Why Trump University is Every Bit as Awful as Marco Rubio Says
If you watched last night’s GOP debate, you no doubt heard Marco Rubio bring up Donald Trump‘s lawsuit over Trump University. As it turns out, there are three lawsuits over Trump’s school that launched in 2005 and shuttered in 2011.
Two are simultaneous class action claims. The lead plaintiff of one is Tarla Makaeff, a yoga instructor who Yahoo News reports felt pressure to back out of the suit out of fear of being bankrupted by Trump during the process. Trump counter-sued Makaeff for defamation, but a judge rejected his claim and ordered him to pay her $800,000 in legal bills. Her case covers a class of Trump University customers from California, Florida, and New York. What makes this case particularly interesting is that Trump is on the witness list, meaning that could force him to take a break from his campaign to testify in the case.
That class action claims that Makaeff and others paid up to $60,000, some maxing out their credit cards, to pay for what ended up being seminars in hotel ballrooms. Ads promised training from expert instructors handpicked by Trump to teach methods that he developed. “Just copy exactly what I’ve done and get rich,” Trump said in advertising materials, according to Crain’s New York. But instead of Trump’s methods taught by experts, the students claim they sat through what amounted to a glorified infomercial that lacked any practical advice.
That case is headed towards trial, after a judge denied Trump’s motion for summary judgment on November 18, 2015, as reported on the website of Co-Lead Class Counsel Zeldes Haeggquist & Eck, LLP . The judge also dismissed the plaintiffs’ claim for injunctive relief, but allowed the claims against Trump for violating California’s Unfair Competition Law, False Advertising Law, and Legal Remedies Act, as well as committing financial elder abuse under California law, and violating New York’s consumer protection statute and and the Florida Deceptive and Unfair Trade Practices Act and Misleading Advertising Law.
The other class action, representing a nationwide class of plaintiffs, claims that Trump University violated the Racketeer Influenced and Corrupt Organizations (“RICO”) Act.
Alan Garten, general counsel for The Trump Organization, the holding company that directly managed the day-to-day operations of Trump University, said, “None of it is true. No one was defrauded.” He claimed that many people enjoyed the school and did well, and implied that those who didn’t failed to put in the effort.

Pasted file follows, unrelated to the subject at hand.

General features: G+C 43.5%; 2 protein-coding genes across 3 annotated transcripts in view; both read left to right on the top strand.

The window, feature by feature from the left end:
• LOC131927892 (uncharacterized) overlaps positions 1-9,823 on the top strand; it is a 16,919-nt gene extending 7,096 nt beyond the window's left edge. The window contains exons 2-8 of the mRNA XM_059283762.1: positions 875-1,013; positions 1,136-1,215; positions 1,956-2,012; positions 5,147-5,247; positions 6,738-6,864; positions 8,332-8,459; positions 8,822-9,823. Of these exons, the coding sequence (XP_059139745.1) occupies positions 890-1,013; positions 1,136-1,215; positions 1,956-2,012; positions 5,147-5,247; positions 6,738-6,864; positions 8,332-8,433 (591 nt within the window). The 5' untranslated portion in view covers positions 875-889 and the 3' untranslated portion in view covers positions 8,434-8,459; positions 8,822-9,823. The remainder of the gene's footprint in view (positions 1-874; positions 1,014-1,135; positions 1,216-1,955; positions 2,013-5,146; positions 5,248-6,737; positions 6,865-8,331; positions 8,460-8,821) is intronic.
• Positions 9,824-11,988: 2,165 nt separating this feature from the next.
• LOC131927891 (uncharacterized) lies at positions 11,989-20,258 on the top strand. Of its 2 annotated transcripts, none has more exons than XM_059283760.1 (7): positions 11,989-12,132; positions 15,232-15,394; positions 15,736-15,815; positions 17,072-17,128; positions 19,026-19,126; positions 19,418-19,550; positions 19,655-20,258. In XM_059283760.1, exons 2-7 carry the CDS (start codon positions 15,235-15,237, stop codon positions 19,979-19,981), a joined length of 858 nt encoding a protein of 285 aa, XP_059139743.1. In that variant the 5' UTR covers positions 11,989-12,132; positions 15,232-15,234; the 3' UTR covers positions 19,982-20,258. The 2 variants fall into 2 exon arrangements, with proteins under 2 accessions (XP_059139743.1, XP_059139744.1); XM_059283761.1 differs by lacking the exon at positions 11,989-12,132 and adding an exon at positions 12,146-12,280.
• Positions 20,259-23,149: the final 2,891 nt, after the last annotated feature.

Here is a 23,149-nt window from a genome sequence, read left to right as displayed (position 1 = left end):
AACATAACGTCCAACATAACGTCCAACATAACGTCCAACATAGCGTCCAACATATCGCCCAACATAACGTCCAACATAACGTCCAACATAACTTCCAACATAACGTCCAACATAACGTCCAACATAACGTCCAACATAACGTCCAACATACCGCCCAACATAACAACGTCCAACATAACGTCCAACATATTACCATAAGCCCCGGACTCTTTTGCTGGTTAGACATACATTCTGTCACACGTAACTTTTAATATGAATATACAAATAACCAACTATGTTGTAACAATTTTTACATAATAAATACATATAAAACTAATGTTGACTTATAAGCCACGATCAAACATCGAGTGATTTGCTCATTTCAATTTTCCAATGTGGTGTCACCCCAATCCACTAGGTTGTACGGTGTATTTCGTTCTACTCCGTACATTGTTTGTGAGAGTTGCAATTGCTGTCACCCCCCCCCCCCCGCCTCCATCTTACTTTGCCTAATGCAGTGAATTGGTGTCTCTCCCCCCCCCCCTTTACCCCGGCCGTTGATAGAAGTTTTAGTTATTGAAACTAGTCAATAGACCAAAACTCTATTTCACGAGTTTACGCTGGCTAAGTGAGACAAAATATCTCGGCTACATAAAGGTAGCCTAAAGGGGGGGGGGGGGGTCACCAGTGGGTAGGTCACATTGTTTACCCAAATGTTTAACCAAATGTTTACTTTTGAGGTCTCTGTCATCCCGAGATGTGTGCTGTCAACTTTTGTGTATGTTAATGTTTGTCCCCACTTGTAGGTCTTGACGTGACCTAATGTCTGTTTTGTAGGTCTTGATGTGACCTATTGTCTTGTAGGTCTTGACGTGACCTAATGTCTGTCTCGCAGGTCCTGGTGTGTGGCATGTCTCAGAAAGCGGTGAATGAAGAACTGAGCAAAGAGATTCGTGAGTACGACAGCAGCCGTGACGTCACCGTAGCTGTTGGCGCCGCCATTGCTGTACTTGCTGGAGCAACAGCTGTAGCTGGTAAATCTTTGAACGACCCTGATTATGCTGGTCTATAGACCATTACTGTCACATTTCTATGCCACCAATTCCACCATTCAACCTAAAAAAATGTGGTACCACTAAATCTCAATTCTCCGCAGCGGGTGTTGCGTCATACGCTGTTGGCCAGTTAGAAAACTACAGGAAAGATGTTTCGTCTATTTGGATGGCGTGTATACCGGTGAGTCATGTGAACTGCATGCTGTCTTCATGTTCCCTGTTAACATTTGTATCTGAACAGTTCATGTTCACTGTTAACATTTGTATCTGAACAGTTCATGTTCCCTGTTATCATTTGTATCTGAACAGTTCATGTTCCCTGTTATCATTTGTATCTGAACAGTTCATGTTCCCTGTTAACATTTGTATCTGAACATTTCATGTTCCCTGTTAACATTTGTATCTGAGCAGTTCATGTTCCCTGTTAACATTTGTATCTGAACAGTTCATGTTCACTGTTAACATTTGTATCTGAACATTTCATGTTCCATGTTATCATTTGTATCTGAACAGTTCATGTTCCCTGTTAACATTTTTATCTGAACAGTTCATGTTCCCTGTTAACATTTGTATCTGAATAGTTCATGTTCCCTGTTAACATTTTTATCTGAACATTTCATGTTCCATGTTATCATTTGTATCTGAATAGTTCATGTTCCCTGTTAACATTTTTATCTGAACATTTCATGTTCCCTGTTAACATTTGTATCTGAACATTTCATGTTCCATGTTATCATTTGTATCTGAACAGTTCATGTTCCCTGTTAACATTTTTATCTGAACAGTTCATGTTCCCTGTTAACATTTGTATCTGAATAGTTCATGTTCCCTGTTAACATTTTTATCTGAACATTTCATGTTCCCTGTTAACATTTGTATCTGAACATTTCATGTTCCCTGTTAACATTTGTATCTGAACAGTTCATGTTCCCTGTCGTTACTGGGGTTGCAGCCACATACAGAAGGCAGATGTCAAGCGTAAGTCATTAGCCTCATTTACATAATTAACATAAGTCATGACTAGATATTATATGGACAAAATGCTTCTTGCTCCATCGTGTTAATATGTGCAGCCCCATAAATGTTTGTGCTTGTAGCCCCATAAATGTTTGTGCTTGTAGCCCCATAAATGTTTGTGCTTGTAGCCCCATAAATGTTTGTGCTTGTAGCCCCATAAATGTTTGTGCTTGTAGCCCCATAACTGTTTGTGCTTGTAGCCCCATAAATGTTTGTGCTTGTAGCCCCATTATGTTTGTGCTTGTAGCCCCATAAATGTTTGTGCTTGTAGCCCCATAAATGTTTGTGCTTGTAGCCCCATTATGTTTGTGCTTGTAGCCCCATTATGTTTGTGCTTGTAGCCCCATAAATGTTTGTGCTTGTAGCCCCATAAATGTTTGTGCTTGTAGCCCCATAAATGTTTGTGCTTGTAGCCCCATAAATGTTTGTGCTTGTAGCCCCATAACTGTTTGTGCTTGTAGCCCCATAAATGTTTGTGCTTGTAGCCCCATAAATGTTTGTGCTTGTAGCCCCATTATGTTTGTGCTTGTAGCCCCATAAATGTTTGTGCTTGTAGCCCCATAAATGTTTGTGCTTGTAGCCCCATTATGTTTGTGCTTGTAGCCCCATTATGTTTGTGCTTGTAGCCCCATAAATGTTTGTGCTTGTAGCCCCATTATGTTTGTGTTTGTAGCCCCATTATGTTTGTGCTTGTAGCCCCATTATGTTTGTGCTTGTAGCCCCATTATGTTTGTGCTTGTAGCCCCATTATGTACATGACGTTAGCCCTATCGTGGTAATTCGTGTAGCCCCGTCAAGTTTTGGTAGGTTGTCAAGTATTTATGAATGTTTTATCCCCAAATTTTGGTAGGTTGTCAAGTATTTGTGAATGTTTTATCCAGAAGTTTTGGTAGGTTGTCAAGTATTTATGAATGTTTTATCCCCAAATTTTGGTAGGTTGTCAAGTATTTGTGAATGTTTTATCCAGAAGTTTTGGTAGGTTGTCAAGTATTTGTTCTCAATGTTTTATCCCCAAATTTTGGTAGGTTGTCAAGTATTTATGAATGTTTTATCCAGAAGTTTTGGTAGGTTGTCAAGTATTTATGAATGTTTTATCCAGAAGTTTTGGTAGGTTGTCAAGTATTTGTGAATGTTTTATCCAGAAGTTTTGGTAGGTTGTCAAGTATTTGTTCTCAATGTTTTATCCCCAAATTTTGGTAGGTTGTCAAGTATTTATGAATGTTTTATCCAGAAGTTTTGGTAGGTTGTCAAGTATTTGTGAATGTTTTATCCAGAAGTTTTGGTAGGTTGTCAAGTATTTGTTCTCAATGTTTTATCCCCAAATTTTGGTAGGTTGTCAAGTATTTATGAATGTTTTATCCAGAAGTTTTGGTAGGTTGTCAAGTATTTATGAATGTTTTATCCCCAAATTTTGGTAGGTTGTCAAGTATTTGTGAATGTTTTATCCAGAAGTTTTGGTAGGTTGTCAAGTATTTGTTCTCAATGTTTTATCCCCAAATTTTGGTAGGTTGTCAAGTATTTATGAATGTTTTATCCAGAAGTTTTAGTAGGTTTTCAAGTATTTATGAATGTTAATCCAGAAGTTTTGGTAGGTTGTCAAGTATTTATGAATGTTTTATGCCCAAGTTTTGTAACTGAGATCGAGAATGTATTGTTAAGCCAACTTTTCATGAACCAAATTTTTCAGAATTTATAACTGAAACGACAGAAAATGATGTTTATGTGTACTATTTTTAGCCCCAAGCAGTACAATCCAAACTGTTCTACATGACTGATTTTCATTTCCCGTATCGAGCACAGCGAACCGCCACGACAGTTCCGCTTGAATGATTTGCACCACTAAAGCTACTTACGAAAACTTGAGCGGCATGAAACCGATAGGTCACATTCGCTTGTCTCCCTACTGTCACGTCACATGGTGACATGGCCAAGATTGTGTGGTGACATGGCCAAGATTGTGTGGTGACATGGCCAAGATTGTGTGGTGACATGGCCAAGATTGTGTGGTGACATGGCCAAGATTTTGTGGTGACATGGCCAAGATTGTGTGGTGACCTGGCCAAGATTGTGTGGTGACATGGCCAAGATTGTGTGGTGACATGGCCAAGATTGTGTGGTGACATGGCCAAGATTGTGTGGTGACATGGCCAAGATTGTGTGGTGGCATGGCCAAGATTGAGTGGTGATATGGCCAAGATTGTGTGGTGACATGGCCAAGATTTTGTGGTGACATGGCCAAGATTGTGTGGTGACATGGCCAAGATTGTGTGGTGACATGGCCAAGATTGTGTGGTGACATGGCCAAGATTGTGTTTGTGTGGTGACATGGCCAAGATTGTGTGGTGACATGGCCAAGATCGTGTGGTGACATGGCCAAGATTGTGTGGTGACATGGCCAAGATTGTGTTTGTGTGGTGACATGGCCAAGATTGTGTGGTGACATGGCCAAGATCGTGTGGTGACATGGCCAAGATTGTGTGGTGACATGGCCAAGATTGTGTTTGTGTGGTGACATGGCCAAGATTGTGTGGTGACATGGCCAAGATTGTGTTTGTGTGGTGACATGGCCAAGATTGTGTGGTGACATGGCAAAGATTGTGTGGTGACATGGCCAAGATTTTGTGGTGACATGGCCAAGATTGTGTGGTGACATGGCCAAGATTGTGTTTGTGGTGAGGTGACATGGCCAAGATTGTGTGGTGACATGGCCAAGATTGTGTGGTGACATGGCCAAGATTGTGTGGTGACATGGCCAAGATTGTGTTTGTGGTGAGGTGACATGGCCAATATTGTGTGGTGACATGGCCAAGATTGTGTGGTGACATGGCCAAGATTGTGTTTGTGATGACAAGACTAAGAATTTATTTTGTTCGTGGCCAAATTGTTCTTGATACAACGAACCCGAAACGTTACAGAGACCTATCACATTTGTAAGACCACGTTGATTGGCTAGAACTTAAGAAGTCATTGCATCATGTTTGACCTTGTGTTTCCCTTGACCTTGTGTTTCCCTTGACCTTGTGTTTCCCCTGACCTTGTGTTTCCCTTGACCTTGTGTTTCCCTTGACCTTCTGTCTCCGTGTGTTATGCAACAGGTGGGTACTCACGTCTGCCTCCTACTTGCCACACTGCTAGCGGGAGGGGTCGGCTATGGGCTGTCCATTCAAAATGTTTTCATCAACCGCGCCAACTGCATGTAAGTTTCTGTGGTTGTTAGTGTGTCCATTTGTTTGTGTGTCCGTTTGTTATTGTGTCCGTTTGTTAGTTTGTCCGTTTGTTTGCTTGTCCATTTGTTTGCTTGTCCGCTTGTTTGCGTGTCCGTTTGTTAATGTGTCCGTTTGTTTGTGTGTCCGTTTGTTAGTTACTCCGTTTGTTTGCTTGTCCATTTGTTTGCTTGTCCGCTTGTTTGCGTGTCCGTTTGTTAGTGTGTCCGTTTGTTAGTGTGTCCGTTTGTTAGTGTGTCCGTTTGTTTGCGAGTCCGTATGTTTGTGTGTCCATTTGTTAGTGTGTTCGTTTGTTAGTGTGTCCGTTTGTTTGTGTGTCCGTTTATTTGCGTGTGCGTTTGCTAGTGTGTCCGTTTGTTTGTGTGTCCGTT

Students have a different story. CNN reported that Michele Cintron, a participant said in an affidavit that a “non-existent power team” was unable to be reached, even though she paid $25,000 to have special access to them.
Another student, Kathleen Meese said she had “not been able to get in touch with anyone after I signed up for the Trump Gold Elite Program.”
The second case, a $40 million suit, was brought by New York Attorney General Eric Schneiderman, claiming that the school operated without a license, and kept its name for years, despite warnings since 2005 from the New York State Education Department that it was against the law to refer to the program as a “university,” since it was not chartered. The program referred to staff members as “faculty,” participants as “students” and then “graduates,” the coursework as a “curriculum,” and payments as “tuition.” Some instructors said that it was “a bit of a college degree,” and that the program offered graduate, post-graduate, and doctorate programs. Trump University materials often bore a university-like seal. The claim also says that the program never even applied to be licensed as an educational institution by New York State. It was not until 2010 that Trump changed the name from Trump University to Trump Entrepreneur Initiative.
Schneiderman alleges that Trump University engaged in “persistent fraudulent, illegal and deceptive conduct” towards participants, many of whom went into debt in order to pay for the classes. The “experts” who taught the classes? Schneiderman claims many of them came from previous jobs which had little connection with real estate investment, and others had recently gone into bankruptcy due to their real estate investments.
Schneiderman’s claim alleges that Trump University brought in over $40 million in revenue, and Donald Trump himself pocketed roughly $5 million in profit from the endeavor, even though it was billed as being “solely for philanthropic purposes.”
A judge in this case has already ruled that Trump is personally liable for the unlicensed school, and that he must pay restitution to 800 participants who paid for classes after May 31, 2010. The other issues of the case have yet to be resolved.
As far as the actual seminar experience? The Atlantic obtained a copy of a 2009 playbook for Trump University employees that listed sales goals for seminars and detailed instructions for how to set up the room, from positioning of chairs to bring people close, but still “out of their comfort zones,” to temperature. Registration tables were also positioned so that attendees had to pass them on their way out. Trump U staff members were told to “Welcome attendees and build a Trump-esque atmosphere,” “Disarm any uncertainty,” and “Set the hook.” The goal was to get people to sign up for three-day seminars for $1,495, and ultimately, a year-long “Trump Gold Elite” course for $34,995.
Introductory videos featured a message from Donald Trump, but that was the closest thing to contact participants had with the boss, except for photo-ops with a life-size cardboard cutout. Donald himself never appeared, despite vague claims from the program that he “is going to be in town,” “often drops by,” or “might show up.”
Of course, should either of these cases go to trial, he’ll be there.
[Image via Christopher Halloran/Shutterstock]
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